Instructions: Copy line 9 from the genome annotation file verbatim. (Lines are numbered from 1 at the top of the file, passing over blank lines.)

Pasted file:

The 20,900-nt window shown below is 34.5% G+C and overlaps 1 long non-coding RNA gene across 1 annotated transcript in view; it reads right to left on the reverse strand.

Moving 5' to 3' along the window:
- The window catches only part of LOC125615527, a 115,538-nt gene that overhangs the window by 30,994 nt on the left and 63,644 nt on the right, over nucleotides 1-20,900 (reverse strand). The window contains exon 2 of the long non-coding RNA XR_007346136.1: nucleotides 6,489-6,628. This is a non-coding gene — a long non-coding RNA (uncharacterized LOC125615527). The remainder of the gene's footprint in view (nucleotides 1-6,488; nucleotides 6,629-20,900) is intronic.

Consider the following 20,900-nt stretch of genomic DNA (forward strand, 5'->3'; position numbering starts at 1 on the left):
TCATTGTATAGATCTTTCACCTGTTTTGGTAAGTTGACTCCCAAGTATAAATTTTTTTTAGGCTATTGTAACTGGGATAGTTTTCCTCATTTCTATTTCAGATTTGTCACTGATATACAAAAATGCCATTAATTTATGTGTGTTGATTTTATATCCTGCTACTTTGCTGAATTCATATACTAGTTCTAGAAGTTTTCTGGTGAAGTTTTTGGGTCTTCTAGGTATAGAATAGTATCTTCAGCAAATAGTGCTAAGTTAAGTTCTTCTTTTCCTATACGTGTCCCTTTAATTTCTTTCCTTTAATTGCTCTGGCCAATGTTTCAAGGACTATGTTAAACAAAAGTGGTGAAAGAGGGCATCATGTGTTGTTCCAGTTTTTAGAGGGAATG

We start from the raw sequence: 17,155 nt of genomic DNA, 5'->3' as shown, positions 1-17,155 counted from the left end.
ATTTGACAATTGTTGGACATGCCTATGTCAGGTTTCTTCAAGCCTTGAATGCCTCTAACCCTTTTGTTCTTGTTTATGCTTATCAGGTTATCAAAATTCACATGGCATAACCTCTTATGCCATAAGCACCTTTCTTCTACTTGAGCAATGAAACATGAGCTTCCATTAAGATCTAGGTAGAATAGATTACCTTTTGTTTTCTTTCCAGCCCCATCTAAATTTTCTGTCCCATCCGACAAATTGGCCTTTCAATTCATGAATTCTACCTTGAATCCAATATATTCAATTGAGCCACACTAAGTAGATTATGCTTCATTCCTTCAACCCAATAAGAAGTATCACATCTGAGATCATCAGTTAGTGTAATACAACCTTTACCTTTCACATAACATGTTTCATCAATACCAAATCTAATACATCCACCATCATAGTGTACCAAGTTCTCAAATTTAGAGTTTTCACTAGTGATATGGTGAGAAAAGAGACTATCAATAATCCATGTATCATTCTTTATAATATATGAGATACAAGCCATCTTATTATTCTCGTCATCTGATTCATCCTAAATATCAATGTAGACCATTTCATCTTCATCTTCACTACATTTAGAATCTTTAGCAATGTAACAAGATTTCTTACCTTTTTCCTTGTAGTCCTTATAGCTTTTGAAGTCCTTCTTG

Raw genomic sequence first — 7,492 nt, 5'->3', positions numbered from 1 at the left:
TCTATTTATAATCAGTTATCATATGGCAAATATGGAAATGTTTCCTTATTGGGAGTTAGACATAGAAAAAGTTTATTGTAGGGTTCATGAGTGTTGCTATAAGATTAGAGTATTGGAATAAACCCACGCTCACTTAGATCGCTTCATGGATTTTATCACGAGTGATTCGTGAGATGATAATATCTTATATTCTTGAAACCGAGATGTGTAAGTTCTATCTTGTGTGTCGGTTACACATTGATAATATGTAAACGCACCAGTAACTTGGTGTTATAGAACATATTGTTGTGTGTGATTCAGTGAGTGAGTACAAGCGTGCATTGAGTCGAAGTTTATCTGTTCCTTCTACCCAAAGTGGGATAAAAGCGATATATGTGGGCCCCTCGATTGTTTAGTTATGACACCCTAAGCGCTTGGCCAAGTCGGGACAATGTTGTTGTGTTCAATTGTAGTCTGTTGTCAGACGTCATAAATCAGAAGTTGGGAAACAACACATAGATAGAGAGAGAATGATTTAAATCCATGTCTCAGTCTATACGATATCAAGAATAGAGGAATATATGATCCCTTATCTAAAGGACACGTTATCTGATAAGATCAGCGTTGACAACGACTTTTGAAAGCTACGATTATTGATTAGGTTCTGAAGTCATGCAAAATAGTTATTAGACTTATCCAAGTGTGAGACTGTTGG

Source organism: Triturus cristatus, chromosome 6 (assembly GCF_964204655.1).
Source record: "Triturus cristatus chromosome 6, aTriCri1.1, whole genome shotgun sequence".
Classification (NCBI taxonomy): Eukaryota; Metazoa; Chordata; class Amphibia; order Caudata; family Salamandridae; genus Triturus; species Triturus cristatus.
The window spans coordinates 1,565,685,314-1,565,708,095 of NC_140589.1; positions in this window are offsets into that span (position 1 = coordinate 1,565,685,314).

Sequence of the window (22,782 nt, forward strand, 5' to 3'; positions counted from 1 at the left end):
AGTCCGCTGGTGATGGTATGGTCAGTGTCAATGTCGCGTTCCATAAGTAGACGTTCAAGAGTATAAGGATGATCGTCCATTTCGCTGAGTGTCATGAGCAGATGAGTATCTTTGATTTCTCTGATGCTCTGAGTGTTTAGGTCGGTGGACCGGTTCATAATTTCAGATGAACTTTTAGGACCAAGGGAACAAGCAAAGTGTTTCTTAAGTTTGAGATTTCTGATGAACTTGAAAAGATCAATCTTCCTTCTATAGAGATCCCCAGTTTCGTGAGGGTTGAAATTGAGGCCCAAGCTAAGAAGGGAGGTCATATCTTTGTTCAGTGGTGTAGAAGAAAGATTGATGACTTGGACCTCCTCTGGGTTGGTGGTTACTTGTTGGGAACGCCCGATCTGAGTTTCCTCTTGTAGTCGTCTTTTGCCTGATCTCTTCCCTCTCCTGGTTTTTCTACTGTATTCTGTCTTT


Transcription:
TCTATTTATAATCAGTTATCATATGGCAAATATGGAAATGTTTCCTTATTGGGAGTTAGACATAGAAAAAGTTTATTGTAGGGTTCATGAGTGTTGCTATAAGATTAGAGTATTGGAATAAACCCACGCTCACTTAGATCGCTTCATGGATTTTATCACGAGTGATTCGTGAGATGATAATATCTTATATTCTTGAAACCGAGATGTGTAAGTTCTATCTTGTGTGTCGGTTACACATTGATAATATGTAAACGCACCAGTAACTTGGTGTTATAGAACATATTGTTGTGTGTGATTCAGTGAGTGAGTACAAGCGTGCATTGAGTCGAAGTTTATCTGTTCCTTCTACCCAAAGTGGGATAAAAGCGATATATGTGGGCCCCTCGATTGTTTAGTTATGACACCCTAAGCGCTTGGCCAAGTCGGGACAATGTTGTTGTGTTCAATTGTAGTCTGTTGTCAGACGTCATAAATCAGAAGTTGGGAAACAACACATAGATAGAGAGAGAATGATTTAAATCCATGTCTCAGTCTATACGATATCAAGAATAGAGGAATATATGATCCCTTATCTAAAGGACACGTTATCTGATAAGATCAGCGTTGACAACGACTTTTGAAAGCTACGATTATTGATTAGGTTCTGAAGTCATGCAAAATAGTTATTAGACTTATCCAAGTGTGAGACTGTTGG